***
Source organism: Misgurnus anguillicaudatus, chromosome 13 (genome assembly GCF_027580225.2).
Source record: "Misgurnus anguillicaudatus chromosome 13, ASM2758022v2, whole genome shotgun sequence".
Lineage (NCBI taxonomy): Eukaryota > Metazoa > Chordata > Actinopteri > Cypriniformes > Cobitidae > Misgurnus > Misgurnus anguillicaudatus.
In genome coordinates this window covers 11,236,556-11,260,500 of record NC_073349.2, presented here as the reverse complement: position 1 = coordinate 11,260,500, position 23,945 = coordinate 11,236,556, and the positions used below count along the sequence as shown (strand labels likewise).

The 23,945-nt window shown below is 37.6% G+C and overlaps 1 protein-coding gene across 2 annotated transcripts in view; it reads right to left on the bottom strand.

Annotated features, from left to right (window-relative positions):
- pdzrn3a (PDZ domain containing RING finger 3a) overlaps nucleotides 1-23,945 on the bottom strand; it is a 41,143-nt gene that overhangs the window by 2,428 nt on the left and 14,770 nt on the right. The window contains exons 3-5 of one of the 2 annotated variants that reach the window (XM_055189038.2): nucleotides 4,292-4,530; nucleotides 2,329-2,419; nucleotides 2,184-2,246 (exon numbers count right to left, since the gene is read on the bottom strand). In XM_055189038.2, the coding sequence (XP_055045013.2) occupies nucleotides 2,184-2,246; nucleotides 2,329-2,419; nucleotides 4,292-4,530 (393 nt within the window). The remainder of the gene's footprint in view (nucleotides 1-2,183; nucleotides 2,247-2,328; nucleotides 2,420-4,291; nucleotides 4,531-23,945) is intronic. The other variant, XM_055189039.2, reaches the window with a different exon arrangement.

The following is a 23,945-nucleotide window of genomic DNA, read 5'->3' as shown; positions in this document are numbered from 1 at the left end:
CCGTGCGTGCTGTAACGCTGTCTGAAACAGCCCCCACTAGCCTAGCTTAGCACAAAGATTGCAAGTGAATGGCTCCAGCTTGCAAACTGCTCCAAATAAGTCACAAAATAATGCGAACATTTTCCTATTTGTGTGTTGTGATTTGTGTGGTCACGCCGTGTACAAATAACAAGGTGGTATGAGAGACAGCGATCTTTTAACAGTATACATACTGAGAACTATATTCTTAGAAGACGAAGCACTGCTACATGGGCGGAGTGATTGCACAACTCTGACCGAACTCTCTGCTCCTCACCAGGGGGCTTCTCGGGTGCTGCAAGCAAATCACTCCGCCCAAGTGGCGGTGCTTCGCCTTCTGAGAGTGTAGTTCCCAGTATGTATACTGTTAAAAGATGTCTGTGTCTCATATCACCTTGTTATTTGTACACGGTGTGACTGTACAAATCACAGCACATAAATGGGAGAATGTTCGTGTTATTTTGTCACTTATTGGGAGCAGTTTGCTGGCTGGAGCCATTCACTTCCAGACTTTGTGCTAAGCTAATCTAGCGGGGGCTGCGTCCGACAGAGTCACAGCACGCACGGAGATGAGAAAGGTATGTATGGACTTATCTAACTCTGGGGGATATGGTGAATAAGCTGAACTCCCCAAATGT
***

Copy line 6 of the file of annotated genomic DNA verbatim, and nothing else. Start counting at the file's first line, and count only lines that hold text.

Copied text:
Annotated features, from left to right (window-relative positions):